The perfect job for me


I spent some time a month ago or so updating a ton of information on and around the internet.

Nothing special. Nothing amazing or thrilling. Nothing that you need to know in order to reach out and connect with me.

Basic stuff.

But I did learn a lesson from the process. A few, in fact.

Have you ever gone on some sort of quest while surfing the web? Say shopping. You visit some search engines or specific sites, check out a pair of shoes or a television or some food item or whatever. Then every ad in every corner on every page you visit from that search on asks you if you want to buy some sneakers, a model with 4K and smart connectivity, or a multipack of cornbread.

It’s obvious someone is watching you. Someone is collecting information. Someone is funneling details and reflecting it back your way.

A few of the places I visited involved my professional endeavors. Think resume and you’d be close enough for the concept. Within hours, the e-mails began arriving.

A new job posting was available near me. A review of my qualifications suggested that this job would be a good match for me. And so on.

Only… no… not even close.

More than five jobs with in-my-area designations were, literally, sixteen-hundred or more miles away from my front door. (Local? Really? Who is making that daily commute?)

Despite zero qualifications or any possible matching skills, jobs like being a veterinarian—yes, doctor-level, certified DVM, veterinarian—were getting the this would be perfect for you promotion in bold font, occasional italics, and often different colors.

I love animals. (Have you seen the latest episodes of Secrets of The Zoo? Good stuff.) Love them. But I am not interested in moving two thousand miles to take on a job I am not qualified to hold even if it does mean playing with sea otters every day. (Actually… let’s put that one aside. Playing with a sea otter every day? I might be in for that one.)

Somehow though… algorithms and fancy behind-the-scenes computer stuff involved… the offers are coming, and they are way off. (And for now, we’ll leave out the idea that I never asked to be e-mailed any of this information.)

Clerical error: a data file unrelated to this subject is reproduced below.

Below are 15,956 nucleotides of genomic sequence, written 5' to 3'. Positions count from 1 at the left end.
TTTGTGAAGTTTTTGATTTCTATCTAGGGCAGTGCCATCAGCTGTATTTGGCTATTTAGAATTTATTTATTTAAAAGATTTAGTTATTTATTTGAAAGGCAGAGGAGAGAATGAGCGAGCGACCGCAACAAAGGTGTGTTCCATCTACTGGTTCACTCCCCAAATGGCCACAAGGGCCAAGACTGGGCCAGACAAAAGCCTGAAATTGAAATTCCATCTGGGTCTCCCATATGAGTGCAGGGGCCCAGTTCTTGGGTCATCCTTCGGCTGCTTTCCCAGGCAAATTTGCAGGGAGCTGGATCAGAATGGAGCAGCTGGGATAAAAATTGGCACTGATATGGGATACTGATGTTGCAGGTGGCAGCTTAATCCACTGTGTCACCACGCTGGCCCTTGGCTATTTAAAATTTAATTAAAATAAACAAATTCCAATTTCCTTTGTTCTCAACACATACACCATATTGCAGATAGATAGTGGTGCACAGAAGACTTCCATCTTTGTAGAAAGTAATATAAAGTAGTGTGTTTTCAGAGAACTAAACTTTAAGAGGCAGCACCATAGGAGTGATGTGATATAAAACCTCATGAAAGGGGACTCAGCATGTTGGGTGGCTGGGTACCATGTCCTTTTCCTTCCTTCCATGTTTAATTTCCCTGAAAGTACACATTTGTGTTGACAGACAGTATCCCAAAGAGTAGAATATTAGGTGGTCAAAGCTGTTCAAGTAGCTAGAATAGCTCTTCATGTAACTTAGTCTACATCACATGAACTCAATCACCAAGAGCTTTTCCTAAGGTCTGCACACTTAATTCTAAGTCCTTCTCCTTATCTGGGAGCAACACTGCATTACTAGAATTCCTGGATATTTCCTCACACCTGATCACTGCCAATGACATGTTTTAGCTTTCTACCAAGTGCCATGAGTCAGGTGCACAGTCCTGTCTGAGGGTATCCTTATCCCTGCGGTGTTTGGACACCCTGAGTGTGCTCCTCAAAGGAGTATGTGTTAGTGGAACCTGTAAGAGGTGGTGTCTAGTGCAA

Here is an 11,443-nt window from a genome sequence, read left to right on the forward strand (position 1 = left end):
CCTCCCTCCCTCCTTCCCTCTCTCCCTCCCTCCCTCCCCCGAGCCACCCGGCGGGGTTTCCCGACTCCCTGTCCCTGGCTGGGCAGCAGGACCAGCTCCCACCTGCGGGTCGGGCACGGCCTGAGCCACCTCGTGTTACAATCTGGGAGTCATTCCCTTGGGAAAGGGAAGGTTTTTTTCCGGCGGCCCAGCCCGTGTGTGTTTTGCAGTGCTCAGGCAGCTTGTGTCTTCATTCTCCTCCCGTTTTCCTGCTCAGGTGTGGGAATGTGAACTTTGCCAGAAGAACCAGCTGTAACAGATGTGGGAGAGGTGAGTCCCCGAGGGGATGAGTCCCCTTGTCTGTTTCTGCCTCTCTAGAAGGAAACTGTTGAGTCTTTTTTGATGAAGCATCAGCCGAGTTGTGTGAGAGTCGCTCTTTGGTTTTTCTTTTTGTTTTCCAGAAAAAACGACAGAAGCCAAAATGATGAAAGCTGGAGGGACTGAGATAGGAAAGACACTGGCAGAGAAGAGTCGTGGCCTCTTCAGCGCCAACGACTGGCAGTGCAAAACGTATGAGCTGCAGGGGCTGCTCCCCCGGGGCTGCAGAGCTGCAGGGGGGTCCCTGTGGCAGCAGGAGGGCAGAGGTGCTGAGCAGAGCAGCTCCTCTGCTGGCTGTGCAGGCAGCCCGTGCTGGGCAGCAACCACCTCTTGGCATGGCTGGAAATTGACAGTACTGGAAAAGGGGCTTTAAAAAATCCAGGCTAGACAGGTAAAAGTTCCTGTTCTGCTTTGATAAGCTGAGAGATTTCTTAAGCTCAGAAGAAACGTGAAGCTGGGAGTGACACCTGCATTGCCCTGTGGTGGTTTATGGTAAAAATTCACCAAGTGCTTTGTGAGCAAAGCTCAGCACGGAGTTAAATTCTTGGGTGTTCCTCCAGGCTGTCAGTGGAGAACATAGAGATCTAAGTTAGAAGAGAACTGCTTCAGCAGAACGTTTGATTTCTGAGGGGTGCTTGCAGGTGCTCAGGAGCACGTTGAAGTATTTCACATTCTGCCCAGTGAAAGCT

I know for a fact that I have never inquired about or indicated in any way that I am involved in HVAC efforts. Not on any level. Not with any qualifications. One of the e-mail notifications that arrived yesterday was a notice telling me about a company accepting bids on a local HVAC project. (Fingers crossed on that one, but I think I may have priced myself too high for consideration. Still, if they don’t find out I’m not carrying insurance for HVAC work, I suppose there’s a shot.)

In some ways, I don’t mind. A few years ago, I was doing some research for a project I was working on. I was building some information that I hoped to use during a celebrity interview and also have available when I wrote out a profile for the piece. Suddenly, all those ads around the web were offering me tickets to see this particular performer live in concert. That made me chuckle for a few days until they cycled themselves out of whatever rotation was in play.

But when they are way, way off… wow. Just, wow. (My words – “Oh, you went to a job search site, therefor you must be looking for a job, and since you say you can write I bet you’d love to be a long-distance truck driver.” (Truck driving actually sounds kind of interesting, but: (1) I don’t have any specialized CDL permits, and, (2) I’m not sure how I presented writing and communications and whatever else I have and the result was heavy-vehicle commercial driving opportunities.))

I guess in some ways, I should be grateful though. Because what this does confirm is every inspirational poster that you could visualize. According to computer programming and the world wide web, if you can dream it, you’re qualified to apply for it. (And in most cases, they’ll even come looking for you.)


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